NAHB raises a valid concern that a national code may require technologies that will not be cost-effective in all regions. ACES address this concern by requiring that any code that is established must be cost-justifiable (i.e. a given technology, if employed in the home, will recoup its costs before it must be replaced). Also, states may adapt the code so long as they meet or exceed the national efficiency requirements.
US Chamber of Commerce
Issue: The US Chamber of Commerce advocates for legislation that does not burden business, addresses the international nature of climate change, requires developing nations to take responsibility for reducing emissions, and that avoids job loss. (http://www.uschamber.com/issues/priorities/energy_env.htm)
Response: For the US to avoid massive job loss long-term, we need to recognize and adapt to the market shift that is occurring toward sustainable forms of energy and business practices. If we fail to make that shift, we will eventually fall behind other countries. Our businesses will be less attractive to investment and bright minds and less competitive, due to higher operating cost.
The Chamber’s request for legislation that simultaneously deals with climate change domestically and internationally is unrealistic. International negotiations develop treaties that individual countries must then ratify – we cannot hold another country accountable through our own legislative process. Further, in order for the US to agree to an effective climate treaty, we must have passed our own domestic climate legislation in advance. The reason is simple: the Senate must ratify any treaty, and if domestic climate legislation cannot pass the Senate, there is no reason to assume internationally developed legislation could.
9. Please provide more information on Clean Energy Deployment Administration; who will it work with and what is its commercial interface?
Due to the high risk involved in developing new clean energy technologies, energy infrastructure, efficiency technologies, and manufacturing of such technologies, the Department of Energy (DOE) will create a self-sustaining Clean Energy Deployment Administration to provide funding to supplement private capital for such projects.
The Administration will have a revolving Clean Energy Investment Fund, which will be credited with $7.5 billion of Green Bonds. This fund will act as the Administration’s “commercial interface” allowing it to invest in or loan to companies developing clean energy technologies.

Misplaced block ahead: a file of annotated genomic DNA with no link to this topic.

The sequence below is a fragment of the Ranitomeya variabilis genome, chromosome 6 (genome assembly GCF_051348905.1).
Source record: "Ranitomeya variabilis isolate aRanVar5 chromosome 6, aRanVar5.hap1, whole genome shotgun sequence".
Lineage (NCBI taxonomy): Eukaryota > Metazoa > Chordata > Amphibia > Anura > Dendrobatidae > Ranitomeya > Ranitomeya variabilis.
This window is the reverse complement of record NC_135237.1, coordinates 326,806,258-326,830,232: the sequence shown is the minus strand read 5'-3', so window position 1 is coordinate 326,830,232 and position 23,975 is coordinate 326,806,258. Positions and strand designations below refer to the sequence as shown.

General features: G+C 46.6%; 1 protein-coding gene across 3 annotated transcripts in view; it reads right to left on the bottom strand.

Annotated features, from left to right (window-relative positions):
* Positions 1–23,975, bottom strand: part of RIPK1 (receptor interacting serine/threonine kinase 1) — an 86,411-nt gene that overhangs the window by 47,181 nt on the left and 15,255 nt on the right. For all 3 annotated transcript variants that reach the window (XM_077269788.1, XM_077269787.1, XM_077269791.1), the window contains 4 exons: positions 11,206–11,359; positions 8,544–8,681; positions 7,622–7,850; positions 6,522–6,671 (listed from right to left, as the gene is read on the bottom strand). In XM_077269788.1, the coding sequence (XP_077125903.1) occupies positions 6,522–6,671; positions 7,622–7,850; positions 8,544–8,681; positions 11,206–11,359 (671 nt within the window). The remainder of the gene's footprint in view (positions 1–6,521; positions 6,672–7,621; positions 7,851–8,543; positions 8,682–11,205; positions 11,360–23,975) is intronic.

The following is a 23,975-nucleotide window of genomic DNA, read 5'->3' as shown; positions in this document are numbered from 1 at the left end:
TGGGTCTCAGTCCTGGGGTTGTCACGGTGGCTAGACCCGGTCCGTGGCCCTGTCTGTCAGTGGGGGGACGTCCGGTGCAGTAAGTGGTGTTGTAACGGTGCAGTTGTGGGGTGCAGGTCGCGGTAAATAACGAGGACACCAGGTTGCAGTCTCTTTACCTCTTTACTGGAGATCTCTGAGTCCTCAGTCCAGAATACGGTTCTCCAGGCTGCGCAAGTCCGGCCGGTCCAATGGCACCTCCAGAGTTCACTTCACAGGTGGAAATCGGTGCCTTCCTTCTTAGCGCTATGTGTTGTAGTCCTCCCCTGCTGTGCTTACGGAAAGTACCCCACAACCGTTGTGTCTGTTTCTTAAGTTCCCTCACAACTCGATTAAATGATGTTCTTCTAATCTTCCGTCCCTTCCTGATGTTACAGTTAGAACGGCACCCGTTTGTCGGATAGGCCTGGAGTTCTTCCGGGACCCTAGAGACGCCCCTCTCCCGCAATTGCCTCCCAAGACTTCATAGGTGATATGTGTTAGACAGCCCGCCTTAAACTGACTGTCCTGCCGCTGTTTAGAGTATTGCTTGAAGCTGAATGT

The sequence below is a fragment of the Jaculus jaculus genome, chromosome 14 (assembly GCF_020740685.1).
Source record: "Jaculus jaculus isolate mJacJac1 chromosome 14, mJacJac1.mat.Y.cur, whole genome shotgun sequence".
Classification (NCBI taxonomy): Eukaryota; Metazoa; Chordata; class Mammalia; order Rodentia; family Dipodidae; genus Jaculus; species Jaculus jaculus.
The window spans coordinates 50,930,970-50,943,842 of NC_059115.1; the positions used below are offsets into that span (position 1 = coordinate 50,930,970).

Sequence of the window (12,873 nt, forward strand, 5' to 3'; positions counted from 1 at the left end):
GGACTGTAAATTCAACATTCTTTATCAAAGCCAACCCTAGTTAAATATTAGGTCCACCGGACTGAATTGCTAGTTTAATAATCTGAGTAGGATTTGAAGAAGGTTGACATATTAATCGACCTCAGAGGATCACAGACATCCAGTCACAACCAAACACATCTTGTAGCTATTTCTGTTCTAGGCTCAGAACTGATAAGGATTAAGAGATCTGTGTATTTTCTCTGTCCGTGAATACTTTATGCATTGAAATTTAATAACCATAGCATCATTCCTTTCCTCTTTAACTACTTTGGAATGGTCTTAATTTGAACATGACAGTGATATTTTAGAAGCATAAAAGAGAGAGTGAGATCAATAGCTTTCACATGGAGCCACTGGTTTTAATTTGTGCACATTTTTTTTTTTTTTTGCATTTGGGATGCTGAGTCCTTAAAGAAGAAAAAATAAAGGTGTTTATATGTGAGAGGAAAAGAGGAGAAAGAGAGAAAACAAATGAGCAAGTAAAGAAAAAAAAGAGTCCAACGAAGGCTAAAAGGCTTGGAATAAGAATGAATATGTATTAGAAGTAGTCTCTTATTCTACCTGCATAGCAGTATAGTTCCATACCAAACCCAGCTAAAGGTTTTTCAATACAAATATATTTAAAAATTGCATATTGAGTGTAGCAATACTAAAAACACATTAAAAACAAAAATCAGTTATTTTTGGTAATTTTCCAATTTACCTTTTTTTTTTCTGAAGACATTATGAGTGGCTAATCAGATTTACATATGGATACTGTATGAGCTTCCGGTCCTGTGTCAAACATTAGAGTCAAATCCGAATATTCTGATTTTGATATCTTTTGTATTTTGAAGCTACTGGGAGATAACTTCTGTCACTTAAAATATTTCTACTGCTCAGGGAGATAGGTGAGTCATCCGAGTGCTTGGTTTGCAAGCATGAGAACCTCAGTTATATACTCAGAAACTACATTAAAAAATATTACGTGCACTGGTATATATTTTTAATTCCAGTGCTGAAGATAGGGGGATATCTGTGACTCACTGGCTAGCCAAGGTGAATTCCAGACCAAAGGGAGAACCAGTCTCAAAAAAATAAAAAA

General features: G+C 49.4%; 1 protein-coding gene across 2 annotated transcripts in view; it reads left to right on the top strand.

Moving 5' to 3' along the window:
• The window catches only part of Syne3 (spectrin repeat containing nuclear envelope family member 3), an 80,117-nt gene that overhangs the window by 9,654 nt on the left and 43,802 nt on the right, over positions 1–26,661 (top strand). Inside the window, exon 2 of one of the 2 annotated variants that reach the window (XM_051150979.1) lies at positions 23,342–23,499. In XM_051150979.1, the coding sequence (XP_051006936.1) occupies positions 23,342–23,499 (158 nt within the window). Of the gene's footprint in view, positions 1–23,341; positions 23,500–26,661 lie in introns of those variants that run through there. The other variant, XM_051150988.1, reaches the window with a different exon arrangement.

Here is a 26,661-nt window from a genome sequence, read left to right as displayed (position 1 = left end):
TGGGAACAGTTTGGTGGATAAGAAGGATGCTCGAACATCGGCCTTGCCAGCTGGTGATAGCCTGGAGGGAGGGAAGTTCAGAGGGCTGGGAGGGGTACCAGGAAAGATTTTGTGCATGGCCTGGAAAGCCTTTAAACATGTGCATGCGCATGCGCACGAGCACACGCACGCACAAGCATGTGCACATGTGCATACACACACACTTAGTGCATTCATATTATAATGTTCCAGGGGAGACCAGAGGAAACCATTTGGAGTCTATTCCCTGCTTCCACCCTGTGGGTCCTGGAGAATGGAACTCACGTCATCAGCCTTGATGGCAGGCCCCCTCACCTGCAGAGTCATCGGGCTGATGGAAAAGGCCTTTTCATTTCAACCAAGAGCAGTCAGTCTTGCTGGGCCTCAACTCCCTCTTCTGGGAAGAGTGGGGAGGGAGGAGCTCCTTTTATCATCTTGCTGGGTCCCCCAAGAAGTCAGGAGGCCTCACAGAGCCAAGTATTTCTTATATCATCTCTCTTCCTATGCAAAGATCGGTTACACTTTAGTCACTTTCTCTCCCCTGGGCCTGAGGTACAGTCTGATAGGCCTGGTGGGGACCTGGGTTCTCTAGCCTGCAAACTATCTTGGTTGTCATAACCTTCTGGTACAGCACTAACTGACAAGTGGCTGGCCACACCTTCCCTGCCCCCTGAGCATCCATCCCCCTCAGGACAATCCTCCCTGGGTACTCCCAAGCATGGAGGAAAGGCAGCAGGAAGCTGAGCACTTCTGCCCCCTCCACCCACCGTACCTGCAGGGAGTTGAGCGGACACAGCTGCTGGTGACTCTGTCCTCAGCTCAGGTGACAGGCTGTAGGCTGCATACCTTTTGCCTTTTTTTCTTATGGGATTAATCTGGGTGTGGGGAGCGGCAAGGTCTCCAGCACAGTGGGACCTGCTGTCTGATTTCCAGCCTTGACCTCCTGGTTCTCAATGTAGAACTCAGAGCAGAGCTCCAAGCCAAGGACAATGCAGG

Within one year, the Secretary of Energy must publish recommendations for the Administration’s near-, medium-, and long-term goals for deployment of clean energy technologies. This recommendation will likely detail any expected partnerships with private industry or other government agencies.
10. How will energy efficiency be a part of the Renewable Electricity Standard?
By 2020 electricity distributors must acquire 20% of their electricity from renewable sources or 15% from renewable resources and 5% from cumulative energy savings (i.e. efficiency). If a governor demonstrates that his/her state is unable to meet renewable electricity targets, efficiency savings may be increased to 8% and renewable energy requirements dropped to 12%.
11. What is the proposed level of efficiency improvements for new home construction under Title 2 Subtitle A Section 201?
The national model building energy codes and standards will be updated so as to achieve:
- 30% energy savings immediately
- 50% energy savings by 2015
After 2015, building energy codes and standards will require an additional 5% savings each year.
Also, codes will be established to increase the solar reflectance of roofs.
12. Under ACES, are there tax incentives, rather than mandates, for home builders?
ACES creates a new national building code standard; however, states and local jurisdictions can alter their building codes to comply to meet or exceed the national requirements. States will receive funds as a result of cap-and-trade allocation. It would be up to individual state legislatures to offer incentives or mandates. http://climateintel.com/2009/05/11/energy-efficiency-building-codescan-they-acheive-the-promised-results/
13. Will the $2,000 builders’ tax credit that expires in 2010 be extended?
Yes, in the ACESA the bill provided home energy tax credits through 2014 with the ability to extend them at that time.